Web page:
2022, NR, 90 min. Directed by Mei Makino. Starring Emma Galbraith, William Magnuson, Emily Garrett.
REVIEWED By Selome Hailu, Fri., May 6, 2022
“I don’t find brown water to be aesthetically pleasing,” says 16-year-old artist Angie Chen. Oh, to come of age surrounded by the beautiful beaches of Galveston.
As the titular Inbetween Girl, Angie (Galbraith) is mature, but still confused. She’s the token Asian at her Episcopalian high school, a source of discomfort only magnified by the fact that she’s biracial and lives with her white mother after her parents’ recent split. She feels disconnected from her father’s Chinese culture, resentful about the divorce, and restless about being stuck in her hometown, but she’s also deliciously self-aware. “You’ve probably forgotten all about me,” she tells Future Angie in a time capsule. “The last few years have been kinda complete shit.” She understands that her life isn’t tragic, but validates her own frustrations nonetheless.
Angie navigates her angst by throwing herself into an “affair,” which is apparently when a teenage girl sneaks around with a teenage boy who already has a teenage girlfriend. Liam (Magnuson) is handsome, popular, and kind, except for his refusal to break up with Instagram model Sheryl (Garrett) and date Angie in public.
It’s a love triangle that’s been written again and again, but Inbetween Girl remains inventive by resisting the overdone offshoots of that trope. There’s no BFF-betrayal subplot, Angie isn’t seeking popularity, and she knows that Liam isn’t her savior. Makino defines her protagonist’s growth outside of the love interest, using Angie’s art to communicate what dialogue can’t and, of course, opening Angie’s mind to the solace a Galveston beach day can bring.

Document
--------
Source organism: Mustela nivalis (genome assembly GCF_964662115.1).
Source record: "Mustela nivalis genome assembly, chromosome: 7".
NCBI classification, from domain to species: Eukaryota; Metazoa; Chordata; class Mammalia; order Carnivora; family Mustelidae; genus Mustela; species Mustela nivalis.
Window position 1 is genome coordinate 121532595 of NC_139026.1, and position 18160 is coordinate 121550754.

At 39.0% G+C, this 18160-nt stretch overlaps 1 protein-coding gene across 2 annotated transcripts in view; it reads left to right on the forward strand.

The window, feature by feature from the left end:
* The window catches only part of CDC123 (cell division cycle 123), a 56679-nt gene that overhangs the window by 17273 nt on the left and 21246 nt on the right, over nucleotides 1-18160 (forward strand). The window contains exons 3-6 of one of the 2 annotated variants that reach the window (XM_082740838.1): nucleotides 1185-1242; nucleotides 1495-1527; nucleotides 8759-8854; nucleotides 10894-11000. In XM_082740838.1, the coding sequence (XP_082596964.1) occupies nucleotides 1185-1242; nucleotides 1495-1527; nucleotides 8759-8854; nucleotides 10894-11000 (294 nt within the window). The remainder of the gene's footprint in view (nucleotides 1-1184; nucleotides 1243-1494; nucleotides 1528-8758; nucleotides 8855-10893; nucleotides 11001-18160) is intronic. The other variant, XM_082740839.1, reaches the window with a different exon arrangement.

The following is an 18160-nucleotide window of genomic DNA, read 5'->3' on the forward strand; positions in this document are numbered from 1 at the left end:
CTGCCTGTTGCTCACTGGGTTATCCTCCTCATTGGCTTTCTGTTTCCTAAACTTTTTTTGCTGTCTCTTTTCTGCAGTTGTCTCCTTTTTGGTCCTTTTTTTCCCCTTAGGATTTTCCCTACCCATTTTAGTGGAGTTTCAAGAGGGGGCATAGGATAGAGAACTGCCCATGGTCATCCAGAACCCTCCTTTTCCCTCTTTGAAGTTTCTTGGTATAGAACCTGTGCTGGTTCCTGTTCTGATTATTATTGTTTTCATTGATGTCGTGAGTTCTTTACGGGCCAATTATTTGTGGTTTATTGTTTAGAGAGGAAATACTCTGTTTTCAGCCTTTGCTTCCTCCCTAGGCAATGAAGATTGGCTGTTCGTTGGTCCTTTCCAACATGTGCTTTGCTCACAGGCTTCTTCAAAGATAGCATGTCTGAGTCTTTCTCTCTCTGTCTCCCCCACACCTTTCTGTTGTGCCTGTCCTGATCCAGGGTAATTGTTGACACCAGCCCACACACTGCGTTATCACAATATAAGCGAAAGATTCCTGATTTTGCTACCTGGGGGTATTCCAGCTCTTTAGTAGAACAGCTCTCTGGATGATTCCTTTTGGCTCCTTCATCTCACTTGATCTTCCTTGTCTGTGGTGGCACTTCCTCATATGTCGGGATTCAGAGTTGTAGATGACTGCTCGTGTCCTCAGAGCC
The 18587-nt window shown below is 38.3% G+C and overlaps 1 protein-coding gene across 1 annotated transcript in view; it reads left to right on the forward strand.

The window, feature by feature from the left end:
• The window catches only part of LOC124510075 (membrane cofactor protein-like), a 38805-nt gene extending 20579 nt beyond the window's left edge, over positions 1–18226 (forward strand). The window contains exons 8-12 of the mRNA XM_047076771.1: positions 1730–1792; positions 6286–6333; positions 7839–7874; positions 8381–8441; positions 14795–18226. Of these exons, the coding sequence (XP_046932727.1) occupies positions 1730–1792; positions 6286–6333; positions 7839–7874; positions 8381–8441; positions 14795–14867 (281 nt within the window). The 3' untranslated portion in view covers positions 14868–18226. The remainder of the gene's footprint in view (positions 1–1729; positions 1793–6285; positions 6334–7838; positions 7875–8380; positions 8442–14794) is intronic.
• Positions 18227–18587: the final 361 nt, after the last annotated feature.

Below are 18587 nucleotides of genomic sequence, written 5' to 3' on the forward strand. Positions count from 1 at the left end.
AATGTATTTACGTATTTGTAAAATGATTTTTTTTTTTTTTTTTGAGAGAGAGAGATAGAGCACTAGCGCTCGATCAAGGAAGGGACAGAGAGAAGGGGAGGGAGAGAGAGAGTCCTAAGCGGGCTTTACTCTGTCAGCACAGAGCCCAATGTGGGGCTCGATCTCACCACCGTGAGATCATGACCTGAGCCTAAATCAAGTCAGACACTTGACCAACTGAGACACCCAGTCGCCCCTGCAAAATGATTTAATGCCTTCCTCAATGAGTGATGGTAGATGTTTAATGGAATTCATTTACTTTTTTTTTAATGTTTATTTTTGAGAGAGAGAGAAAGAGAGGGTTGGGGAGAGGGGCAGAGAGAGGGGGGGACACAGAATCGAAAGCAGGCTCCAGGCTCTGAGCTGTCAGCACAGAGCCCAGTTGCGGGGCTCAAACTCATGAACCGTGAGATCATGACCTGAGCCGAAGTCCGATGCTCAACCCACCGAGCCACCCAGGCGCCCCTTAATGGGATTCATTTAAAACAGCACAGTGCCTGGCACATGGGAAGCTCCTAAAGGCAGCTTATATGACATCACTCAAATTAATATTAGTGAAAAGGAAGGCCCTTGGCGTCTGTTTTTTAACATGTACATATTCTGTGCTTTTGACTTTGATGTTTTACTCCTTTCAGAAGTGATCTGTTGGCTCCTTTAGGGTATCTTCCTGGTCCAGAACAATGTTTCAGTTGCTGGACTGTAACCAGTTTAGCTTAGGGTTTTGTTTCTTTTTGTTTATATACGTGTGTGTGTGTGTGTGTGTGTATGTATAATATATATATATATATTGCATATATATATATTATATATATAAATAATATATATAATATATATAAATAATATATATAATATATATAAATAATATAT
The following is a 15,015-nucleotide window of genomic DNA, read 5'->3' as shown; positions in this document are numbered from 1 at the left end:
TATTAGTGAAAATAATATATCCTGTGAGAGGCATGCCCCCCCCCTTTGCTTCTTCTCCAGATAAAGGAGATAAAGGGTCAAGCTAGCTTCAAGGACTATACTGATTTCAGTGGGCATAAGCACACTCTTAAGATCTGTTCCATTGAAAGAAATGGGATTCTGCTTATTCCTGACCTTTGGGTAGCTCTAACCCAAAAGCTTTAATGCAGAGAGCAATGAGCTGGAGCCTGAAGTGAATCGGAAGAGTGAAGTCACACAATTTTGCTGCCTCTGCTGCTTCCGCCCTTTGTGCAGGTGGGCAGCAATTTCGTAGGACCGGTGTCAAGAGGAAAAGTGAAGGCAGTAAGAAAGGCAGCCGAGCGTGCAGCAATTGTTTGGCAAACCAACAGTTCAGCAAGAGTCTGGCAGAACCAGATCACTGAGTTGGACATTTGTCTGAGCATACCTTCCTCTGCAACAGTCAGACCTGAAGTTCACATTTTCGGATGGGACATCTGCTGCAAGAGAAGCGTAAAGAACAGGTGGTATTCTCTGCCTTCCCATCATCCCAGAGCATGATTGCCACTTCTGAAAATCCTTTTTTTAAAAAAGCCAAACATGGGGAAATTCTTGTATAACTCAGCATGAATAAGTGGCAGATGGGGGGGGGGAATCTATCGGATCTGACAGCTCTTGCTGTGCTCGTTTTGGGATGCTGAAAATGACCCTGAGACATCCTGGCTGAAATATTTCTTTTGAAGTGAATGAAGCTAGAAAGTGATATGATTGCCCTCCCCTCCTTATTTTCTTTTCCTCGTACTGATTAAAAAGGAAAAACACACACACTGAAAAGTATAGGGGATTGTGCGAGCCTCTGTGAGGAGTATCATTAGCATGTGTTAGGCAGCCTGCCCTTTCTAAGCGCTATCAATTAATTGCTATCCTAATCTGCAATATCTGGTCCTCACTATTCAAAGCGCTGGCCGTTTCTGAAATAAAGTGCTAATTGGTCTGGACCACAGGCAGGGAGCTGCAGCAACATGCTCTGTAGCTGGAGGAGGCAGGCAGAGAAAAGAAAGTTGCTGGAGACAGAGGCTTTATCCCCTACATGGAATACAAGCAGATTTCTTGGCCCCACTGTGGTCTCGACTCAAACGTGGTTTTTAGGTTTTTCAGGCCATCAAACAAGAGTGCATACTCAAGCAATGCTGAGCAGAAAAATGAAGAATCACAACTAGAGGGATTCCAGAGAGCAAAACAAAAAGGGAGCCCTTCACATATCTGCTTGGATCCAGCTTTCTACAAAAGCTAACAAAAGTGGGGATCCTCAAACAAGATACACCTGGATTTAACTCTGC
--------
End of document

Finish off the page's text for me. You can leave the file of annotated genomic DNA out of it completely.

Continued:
The South by Southwest 2021 Visions award winner, Inbetween Girl, made by a crew full of UT-Austin alumni led by writer/director Mei Makino, is a witty and wonderfully Texan piece of art. What’s loveliest is where things end between Angie and her “rival,” Sheryl. A massive part of the real-life coming-of-age process is understanding that everyone has unique boundaries and that forgiveness is more complicated than “I’m sorry” and “It’s okay.” But that lesson is absent from so many teen films, especially those which shallowly attempt to prove that a girl can do whatever she wants with a little bit of moxie. Makino finds a way to uplift the young women she writes without any cloying girlboss idealism, and that level of nuance is what these Texan teens deserve.
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March 3, 2024
Sept. 10, 2021
Now: "We are just so happy we're still around."